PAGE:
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Tucson Weekly Frontier Feminism

Jane Coleman tells the other half of the tale of taming The West.

By Emil Franzi

DECEMBER 1, 1997:  JANE CANDIA COLEMAN was born and raised in Pennsylvania, but was always a real Westerner at heart. Fortunately, she's also a born storyteller, and Moving On is a collection of some of her best work. Two of these stories--"Lou" and "Are You Coming Back, Phin Montana?"--have already won Spur Awards from the Western Writer's of America. Moving On has been nominated for both a Western Heritage Award and a Pulitzer Prize.

Coleman shows both the frontier and current West through a host of female characters that've been ignored by many Western writers. She discusses subjects and people rarely thought of until recently, from inter-racial marriage on the frontier to the actions of the widows of those killed in those popularized gunfights. And she represents a breed of genuine feminism that has nothing to do with "politically correct," to be read with enjoyment by the most macho followers of Louis L'Amour. In fact, many of these stories first appeared in Louis L'Amour Western Magazine. Her ladies are strong characters, the kind that kill their own snakes.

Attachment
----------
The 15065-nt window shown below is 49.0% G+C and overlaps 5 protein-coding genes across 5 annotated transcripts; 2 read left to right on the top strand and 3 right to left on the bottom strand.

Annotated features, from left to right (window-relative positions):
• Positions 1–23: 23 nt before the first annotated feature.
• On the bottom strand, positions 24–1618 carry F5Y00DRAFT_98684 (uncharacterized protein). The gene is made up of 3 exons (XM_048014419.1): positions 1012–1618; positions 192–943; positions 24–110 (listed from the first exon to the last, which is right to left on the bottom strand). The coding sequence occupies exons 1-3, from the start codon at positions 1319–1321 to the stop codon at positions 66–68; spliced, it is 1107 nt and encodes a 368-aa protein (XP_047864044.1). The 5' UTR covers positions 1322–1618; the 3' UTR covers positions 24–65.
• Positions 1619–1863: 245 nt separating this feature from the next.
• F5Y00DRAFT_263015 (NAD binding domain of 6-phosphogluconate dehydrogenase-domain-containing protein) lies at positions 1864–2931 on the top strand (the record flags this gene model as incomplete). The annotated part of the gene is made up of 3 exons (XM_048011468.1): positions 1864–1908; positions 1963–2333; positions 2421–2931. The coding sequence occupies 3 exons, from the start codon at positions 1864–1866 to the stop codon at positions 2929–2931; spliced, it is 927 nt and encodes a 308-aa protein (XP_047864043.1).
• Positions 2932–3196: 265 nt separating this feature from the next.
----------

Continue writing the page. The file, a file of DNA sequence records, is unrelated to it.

Coleman is also the author of the historical novel Doc Holliday's Woman, a work about Big Nosed Kate that sheds considerable light on not only her life, but on those she came in contact with, specifically the Earp clan.

Coleman lives in eastern Cochise County, with the nearest mailbox at Rodeo, Mew Mexico. That doesn't quite qualify her as a local author, but then you never know what the City of Tucson has on a secret annexation map. That she's one of the more relevant writers in Southern Arizona is without question.


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